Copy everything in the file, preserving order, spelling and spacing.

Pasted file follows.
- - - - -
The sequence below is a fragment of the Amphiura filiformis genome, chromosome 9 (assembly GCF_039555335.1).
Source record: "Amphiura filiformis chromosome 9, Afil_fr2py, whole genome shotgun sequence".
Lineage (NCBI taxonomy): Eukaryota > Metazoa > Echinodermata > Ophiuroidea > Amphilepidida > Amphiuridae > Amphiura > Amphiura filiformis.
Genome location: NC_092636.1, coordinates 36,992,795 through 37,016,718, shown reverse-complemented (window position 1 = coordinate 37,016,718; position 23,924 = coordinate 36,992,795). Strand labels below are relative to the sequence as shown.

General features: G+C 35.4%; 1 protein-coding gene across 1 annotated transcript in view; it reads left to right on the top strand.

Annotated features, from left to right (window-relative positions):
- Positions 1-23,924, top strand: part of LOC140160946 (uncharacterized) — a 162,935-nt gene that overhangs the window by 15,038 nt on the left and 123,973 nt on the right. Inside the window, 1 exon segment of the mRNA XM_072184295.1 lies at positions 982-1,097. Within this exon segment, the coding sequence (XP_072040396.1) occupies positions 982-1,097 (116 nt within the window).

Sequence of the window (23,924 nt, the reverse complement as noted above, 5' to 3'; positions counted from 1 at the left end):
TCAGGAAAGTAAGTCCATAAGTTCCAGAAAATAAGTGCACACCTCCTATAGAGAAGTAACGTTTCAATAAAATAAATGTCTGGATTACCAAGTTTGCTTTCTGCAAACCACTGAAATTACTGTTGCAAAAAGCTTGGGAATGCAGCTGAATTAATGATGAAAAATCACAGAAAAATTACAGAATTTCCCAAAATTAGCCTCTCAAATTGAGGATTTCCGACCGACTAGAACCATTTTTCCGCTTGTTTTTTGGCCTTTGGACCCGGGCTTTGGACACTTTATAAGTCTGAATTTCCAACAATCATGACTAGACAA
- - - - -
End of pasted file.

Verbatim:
The sequence below is a fragment of the Amphiura filiformis genome, chromosome 9 (assembly GCF_039555335.1).
Source record: "Amphiura filiformis chromosome 9, Afil_fr2py, whole genome shotgun sequence".
Lineage (NCBI taxonomy): Eukaryota > Metazoa > Echinodermata > Ophiuroidea > Amphilepidida > Amphiuridae > Amphiura > Amphiura filiformis.
Genome location: NC_092636.1, coordinates 36,992,795 through 37,016,718, shown reverse-complemented (window position 1 = coordinate 37,016,718; position 23,924 = coordinate 36,992,795). Strand labels below are relative to the sequence as shown.

General features: G+C 35.4%; 1 protein-coding gene across 1 annotated transcript in view; it reads left to right on the top strand.

Annotated features, from left to right (window-relative positions):
- Positions 1-23,924, top strand: part of LOC140160946 (uncharacterized) — a 162,935-nt gene that overhangs the window by 15,038 nt on the left and 123,973 nt on the right. Inside the window, 1 exon segment of the mRNA XM_072184295.1 lies at positions 982-1,097. Within this exon segment, the coding sequence (XP_072040396.1) occupies positions 982-1,097 (116 nt within the window).

Sequence of the window (23,924 nt, the reverse complement as noted above, 5' to 3'; positions counted from 1 at the left end):
TCAGGAAAGTAAGTCCATAAGTTCCAGAAAATAAGTGCACACCTCCTATAGAGAAGTAACGTTTCAATAAAATAAATGTCTGGATTACCAAGTTTGCTTTCTGCAAACCACTGAAATTACTGTTGCAAAAAGCTTGGGAATGCAGCTGAATTAATGATGAAAAATCACAGAAAAATTACAGAATTTCCCAAAATTAGCCTCTCAAATTGAGGATTTCCGACCGACTAGAACCATTTTTCCGCTTGTTTTTTGGCCTTTGGACCCGGGCTTTGGACACTTTATAAGTCTGAATTTCCAACAATCATGACTAGACAA